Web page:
I’ve taken a fair number of public domain photos and dropped the backgrounds so I could use them in various projects. I figured they might be of use to some other people out there. If you click through to the largest image size you’ll find they are decently done (not perfect by any means) but the smaller versions auto generated by Flickr look like COMPLETE garbage. I’m not sure why. But they are PNG files so you can clean them up some more pretty easily if you’d like. The flickr set is here. Most of the ones up there right now are history related and it’ll likely stay that way for the immediate future.
I found this great post via O’Reilly Radar. It’s basically the notes from a presentation at eTech. I found the ideas and applications really interesting. If you want to see examples of Web 2.0 being used in amazing ways to change the world, this is the post for you. It ought to lead to some deeper thinking about the technologies and their possible applications both in schools and elsewhere. I thought this quote could apply to schools who are filtering in the typical “block all student communication” manner. (referring to getting a site blocked) This is a good thing if you’re an activist. Most Tunisians don’t identify as activists and might not be engaged with politics. But, like Americans and Europeans, they’re interested in seeing cute cats being adorable online. When the government blocks DailyMotion, it impacts a much wider swath of Tunisians than those who are politically active. Cute cats are collateral damage when governments block sites. And even those who could care less about presidential shenanigans are made aware that their government fears online speech so much that they’re willing to censor the millions of banal videos on DailyMotion to block a few political ones. Blocking banal content on the internet is a self-defeating proposition. It teaches people how to become dissidents – they learn to find and […]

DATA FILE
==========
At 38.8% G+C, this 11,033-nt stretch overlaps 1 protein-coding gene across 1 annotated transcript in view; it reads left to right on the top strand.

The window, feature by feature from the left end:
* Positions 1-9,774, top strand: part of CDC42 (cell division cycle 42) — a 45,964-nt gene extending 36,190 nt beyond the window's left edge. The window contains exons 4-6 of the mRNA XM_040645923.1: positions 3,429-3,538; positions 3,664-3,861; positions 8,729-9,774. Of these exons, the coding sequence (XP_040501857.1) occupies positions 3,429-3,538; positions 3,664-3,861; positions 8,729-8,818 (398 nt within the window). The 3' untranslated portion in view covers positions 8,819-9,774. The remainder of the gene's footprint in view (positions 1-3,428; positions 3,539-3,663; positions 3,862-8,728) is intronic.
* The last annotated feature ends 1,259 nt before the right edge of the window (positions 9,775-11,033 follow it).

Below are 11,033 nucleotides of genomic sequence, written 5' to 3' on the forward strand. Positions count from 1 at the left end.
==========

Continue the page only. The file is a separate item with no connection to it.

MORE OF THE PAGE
In discussing trajectories, elements of engineered serendipity, “thought vectors in concept space” with Gardner and Jon yesterday the following occurred. Gardner shared this video (which is well worth watching and I rarely have the patience for videos). That led to a discussion about creating and using a MOOC/hashtag specific Twitterbot (like horse e-books but realReally fake, I mean. I guess.) using Markov ChainsI’m not really sure if that should be pluralized or not. to create algorithmically driven conversations/connections that occur in the margins of intention and result.There’s a whole additional piece where you think about larger scale curricular design which incorporates random elements and assignments that use algorithms to push people in new directions. That starts to get really interesting. I am considering how the assignment and maybe a browser plugin could create contextual variables based on what site you were on at the moment that would then be incorporated into the larger assignment- kind of a #ds106 remix on contextual steroids. So I began messing with the idea last night. Given I have a completely illusionary knowledge of programming I looked for people to tell me how to do this. I found the metaphor a minute tutorial which will help me out with the Twitterbot end of things in the near future. I also found this PHP based Markov […]